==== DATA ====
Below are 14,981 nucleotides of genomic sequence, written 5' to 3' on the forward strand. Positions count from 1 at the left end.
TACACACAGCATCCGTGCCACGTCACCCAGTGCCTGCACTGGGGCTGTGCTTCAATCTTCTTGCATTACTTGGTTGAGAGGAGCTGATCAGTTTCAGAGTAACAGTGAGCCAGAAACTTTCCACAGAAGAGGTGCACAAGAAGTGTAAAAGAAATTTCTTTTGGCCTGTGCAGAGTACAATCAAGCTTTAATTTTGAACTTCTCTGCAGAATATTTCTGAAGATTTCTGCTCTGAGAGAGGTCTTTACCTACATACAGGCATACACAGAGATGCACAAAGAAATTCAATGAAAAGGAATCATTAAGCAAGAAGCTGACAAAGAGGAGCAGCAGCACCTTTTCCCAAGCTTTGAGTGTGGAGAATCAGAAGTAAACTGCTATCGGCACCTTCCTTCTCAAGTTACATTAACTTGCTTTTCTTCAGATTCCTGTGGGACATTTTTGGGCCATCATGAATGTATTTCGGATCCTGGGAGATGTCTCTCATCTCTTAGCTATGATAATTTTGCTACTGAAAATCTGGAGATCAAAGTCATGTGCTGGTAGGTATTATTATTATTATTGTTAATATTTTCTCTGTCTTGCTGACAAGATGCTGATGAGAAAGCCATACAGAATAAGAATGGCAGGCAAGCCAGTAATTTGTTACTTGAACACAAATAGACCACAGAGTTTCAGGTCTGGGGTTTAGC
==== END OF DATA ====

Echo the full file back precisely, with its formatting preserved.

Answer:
Below are 14,981 nucleotides of genomic sequence, written 5' to 3' on the forward strand. Positions count from 1 at the left end.
TACACACAGCATCCGTGCCACGTCACCCAGTGCCTGCACTGGGGCTGTGCTTCAATCTTCTTGCATTACTTGGTTGAGAGGAGCTGATCAGTTTCAGAGTAACAGTGAGCCAGAAACTTTCCACAGAAGAGGTGCACAAGAAGTGTAAAAGAAATTTCTTTTGGCCTGTGCAGAGTACAATCAAGCTTTAATTTTGAACTTCTCTGCAGAATATTTCTGAAGATTTCTGCTCTGAGAGAGGTCTTTACCTACATACAGGCATACACAGAGATGCACAAAGAAATTCAATGAAAAGGAATCATTAAGCAAGAAGCTGACAAAGAGGAGCAGCAGCACCTTTTCCCAAGCTTTGAGTGTGGAGAATCAGAAGTAAACTGCTATCGGCACCTTCCTTCTCAAGTTACATTAACTTGCTTTTCTTCAGATTCCTGTGGGACATTTTTGGGCCATCATGAATGTATTTCGGATCCTGGGAGATGTCTCTCATCTCTTAGCTATGATAATTTTGCTACTGAAAATCTGGAGATCAAAGTCATGTGCTGGTAGGTATTATTATTATTATTGTTAATATTTTCTCTGTCTTGCTGACAAGATGCTGATGAGAAAGCCATACAGAATAAGAATGGCAGGCAAGCCAGTAATTTGTTACTTGAACACAAATAGACCACAGAGTTTCAGGTCTGGGGTTTAGC